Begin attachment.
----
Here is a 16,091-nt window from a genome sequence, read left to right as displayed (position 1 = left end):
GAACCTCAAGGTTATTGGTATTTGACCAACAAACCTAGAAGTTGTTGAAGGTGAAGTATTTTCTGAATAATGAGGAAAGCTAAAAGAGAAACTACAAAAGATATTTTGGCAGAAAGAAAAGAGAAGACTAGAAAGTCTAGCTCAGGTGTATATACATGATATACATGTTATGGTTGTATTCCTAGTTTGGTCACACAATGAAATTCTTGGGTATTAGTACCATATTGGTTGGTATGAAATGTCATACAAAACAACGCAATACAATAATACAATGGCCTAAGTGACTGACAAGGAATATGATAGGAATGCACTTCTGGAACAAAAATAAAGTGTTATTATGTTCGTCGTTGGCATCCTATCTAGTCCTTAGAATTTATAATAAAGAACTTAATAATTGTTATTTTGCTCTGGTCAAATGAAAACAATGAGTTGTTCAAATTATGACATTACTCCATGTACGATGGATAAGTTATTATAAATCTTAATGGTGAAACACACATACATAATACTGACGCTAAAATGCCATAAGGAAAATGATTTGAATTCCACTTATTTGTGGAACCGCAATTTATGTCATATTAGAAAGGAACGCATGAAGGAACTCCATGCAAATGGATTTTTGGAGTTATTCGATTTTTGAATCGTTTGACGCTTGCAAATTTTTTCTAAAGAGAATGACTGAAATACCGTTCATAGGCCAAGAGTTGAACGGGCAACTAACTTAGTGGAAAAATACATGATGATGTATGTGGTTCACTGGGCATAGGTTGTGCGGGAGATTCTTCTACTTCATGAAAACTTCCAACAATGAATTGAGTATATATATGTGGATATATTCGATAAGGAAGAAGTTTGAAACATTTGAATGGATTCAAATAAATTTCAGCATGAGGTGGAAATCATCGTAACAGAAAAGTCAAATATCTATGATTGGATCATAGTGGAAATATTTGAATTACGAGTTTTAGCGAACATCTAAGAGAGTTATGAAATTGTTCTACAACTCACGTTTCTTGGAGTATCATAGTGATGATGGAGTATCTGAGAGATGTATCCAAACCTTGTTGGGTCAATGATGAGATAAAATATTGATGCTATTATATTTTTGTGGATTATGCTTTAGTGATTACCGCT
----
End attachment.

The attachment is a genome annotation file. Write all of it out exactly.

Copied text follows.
Here is a 16,091-nt window from a genome sequence, read left to right as displayed (position 1 = left end):
GAACCTCAAGGTTATTGGTATTTGACCAACAAACCTAGAAGTTGTTGAAGGTGAAGTATTTTCTGAATAATGAGGAAAGCTAAAAGAGAAACTACAAAAGATATTTTGGCAGAAAGAAAAGAGAAGACTAGAAAGTCTAGCTCAGGTGTATATACATGATATACATGTTATGGTTGTATTCCTAGTTTGGTCACACAATGAAATTCTTGGGTATTAGTACCATATTGGTTGGTATGAAATGTCATACAAAACAACGCAATACAATAATACAATGGCCTAAGTGACTGACAAGGAATATGATAGGAATGCACTTCTGGAACAAAAATAAAGTGTTATTATGTTCGTCGTTGGCATCCTATCTAGTCCTTAGAATTTATAATAAAGAACTTAATAATTGTTATTTTGCTCTGGTCAAATGAAAACAATGAGTTGTTCAAATTATGACATTACTCCATGTACGATGGATAAGTTATTATAAATCTTAATGGTGAAACACACATACATAATACTGACGCTAAAATGCCATAAGGAAAATGATTTGAATTCCACTTATTTGTGGAACCGCAATTTATGTCATATTAGAAAGGAACGCATGAAGGAACTCCATGCAAATGGATTTTTGGAGTTATTCGATTTTTGAATCGTTTGACGCTTGCAAATTTTTTCTAAAGAGAATGACTGAAATACCGTTCATAGGCCAAGAGTTGAACGGGCAACTAACTTAGTGGAAAAATACATGATGATGTATGTGGTTCACTGGGCATAGGTTGTGCGGGAGATTCTTCTACTTCATGAAAACTTCCAACAATGAATTGAGTATATATATGTGGATATATTCGATAAGGAAGAAGTTTGAAACATTTGAATGGATTCAAATAAATTTCAGCATGAGGTGGAAATCATCGTAACAGAAAAGTCAAATATCTATGATTGGATCATAGTGGAAATATTTGAATTACGAGTTTTAGCGAACATCTAAGAGAGTTATGAAATTGTTCTACAACTCACGTTTCTTGGAGTATCATAGTGATGATGGAGTATCTGAGAGATGTATCCAAACCTTGTTGGGTCAATGATGAGATAAAATATTGATGCTATTATATTTTTGTGGATTATGCTTTAGTGATTACCGCT